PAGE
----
On 19/11/10 11:58, River Tarnell wrote:
-----BEGIN PGP SIGNED MESSAGE-----
As I understand it, our database/tile server (ptolemy) is higher spec than the
equivalent hardware at OSM.org
, yet it performs much worse (e.g. at rendering
tiles). Is this correct?
Yes, ptolemy's specs are likely to be higher than yevaud's (the osm.org
tile server), especially the disk performance. (
). It was recently
updated to 48Gb ram from 24Gb, which did have a positive effect, as disk
performance for both tile serving as well as the database appeared to
have become a bottleneck, but even with 24Gb it did fairly well.
In some sense, yes ptolemy is performing much worse than yevaud in that
ptolemy manages to render only something between 0 and 50 or so
metatiles per minute whereas yeavaud achieves about 3 - 6 metatiles per
second. However, the big question is is it doing something comparable?
I.e. is it a problem that the OS / DB isn't tuned optimally, or is it
simply doing something much harder?
Another comparison might be the OpenCycleMap server (
), which despite having SSDs for its
db, also only achieves about 1 metatile/s and can't really keep up,
potentially due to a more complex stylesheet.
If so, has anyone compared the indices on ptolemy's database to OSM's?
I don't know for sure, but I am reasonably certain that yevaud's
database has no additional indices beyond what osm2pgsql creates. So I
don't think indices are the problem, if the workload is comparable.
One thing I do vaguely remember Jon once mentioning is that I think he
once experimented with CLUSTERing on the geometry index, which
physically moves data around to be alligned with the index and thus
attempts to reduce seeking on range queries like bounding box requests.
I also vaguely remember though that he said it didn't help all that
much, but I don't know any details or if it is still the case.
The biggest impact though appears to be the distribution of low zoom to
high zoom tiles and the style sheet used.
Whereas Z18 tiles are rendered in about a second, Z7 tiles can take more
than 10 minutes on ptolemy according to tirex status. I don't have the
numbers for yevaud, but this seems about the same too (perhaps 20 - 30%
faster at most), at least by judging from /dirty a tile and seeing at
what point the /status updates.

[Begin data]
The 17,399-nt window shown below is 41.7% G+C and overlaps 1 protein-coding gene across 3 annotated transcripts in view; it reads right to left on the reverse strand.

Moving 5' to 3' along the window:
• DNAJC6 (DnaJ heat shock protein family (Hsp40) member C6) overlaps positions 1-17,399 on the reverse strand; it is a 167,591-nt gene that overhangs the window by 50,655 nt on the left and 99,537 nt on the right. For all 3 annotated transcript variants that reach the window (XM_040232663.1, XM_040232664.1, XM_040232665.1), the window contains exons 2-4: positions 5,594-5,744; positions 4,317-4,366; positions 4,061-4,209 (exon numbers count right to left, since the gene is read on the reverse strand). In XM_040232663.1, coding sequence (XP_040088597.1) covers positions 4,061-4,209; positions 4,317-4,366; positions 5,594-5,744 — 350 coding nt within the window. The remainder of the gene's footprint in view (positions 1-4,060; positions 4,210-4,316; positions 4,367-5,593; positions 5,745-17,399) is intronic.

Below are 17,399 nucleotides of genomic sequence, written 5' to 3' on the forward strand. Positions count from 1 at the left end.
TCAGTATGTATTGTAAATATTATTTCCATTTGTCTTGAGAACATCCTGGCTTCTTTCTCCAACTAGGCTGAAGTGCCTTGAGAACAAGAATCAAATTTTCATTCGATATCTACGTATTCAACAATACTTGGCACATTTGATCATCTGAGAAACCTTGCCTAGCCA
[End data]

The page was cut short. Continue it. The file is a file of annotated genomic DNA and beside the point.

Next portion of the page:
Ptolemy is rendering a lot more low zoom tiles than yevaud it seems from
looking at tirex status. Osm.org
currently basically never renders tiles
for zooms lower than Z11, perhaps only once every couple of months on a
full new db import, whereas ptolemy is currently occupied with lowzoom
tiles a lot of the time. This can either be because the expiry policy of
lowzoom tiles is still more aggressive on ptolemy, or simply as there
are so many more style sheets, which each need the low zoom tiles rendered.
Equally different styles can make quite a big difference, as a single
"carelessly" thrown in feature or layer can slow down the db querries a
lot. So perhaps the various other style sheets rendered on ptolemy
aren't as optimised as the main osm.org
Therefore I don't think it is necessarily obvious that ptolemy is
actually performing worse on the db level although it may well be the
case. However, I also don't really know how best to determine this.
Perhaps suppressing lowzoom rendering altogether for a while to see how
much it this helps?
It also might be useful to log all the slow postgresql querries (e.g.
that take more than 20 seconds to execute). This might point to a few
optimisations in the style-sheets, to get the low zoom tiles out of the
Another question might be, is it actually necessary to have a minutely
uptodate database on ptolemy if it can't really keep up with rendering
anyway? Would it perhaps be sufficient to use daily diffs for the
purpose of wikipedia? This might help reduce the load of the actual db
import process, as well as potentially limit the tile expiry and
rerender to once a day.
If that is not the problem, I would like to test performance without VxVM
between the filesystem and the disk. While Vx doesn't hurt performance with
MySQL, I noticed during testing that it significantly reduced import
performance with Postgres. I believe that was fixed by putting pg_xlog on a
separate (non-Vx) disk, but it may still be hurting read performance.
Testing this will require some downtime for conversion; based on the amount of
data, I would estimate about 8 hours to copy the data off and back again.
-----BEGIN PGP SIGNATURE-----
Version: GnuPG v2.0.16 (FreeBSD)
-----END PGP SIGNATURE-----
Maps-l mailing list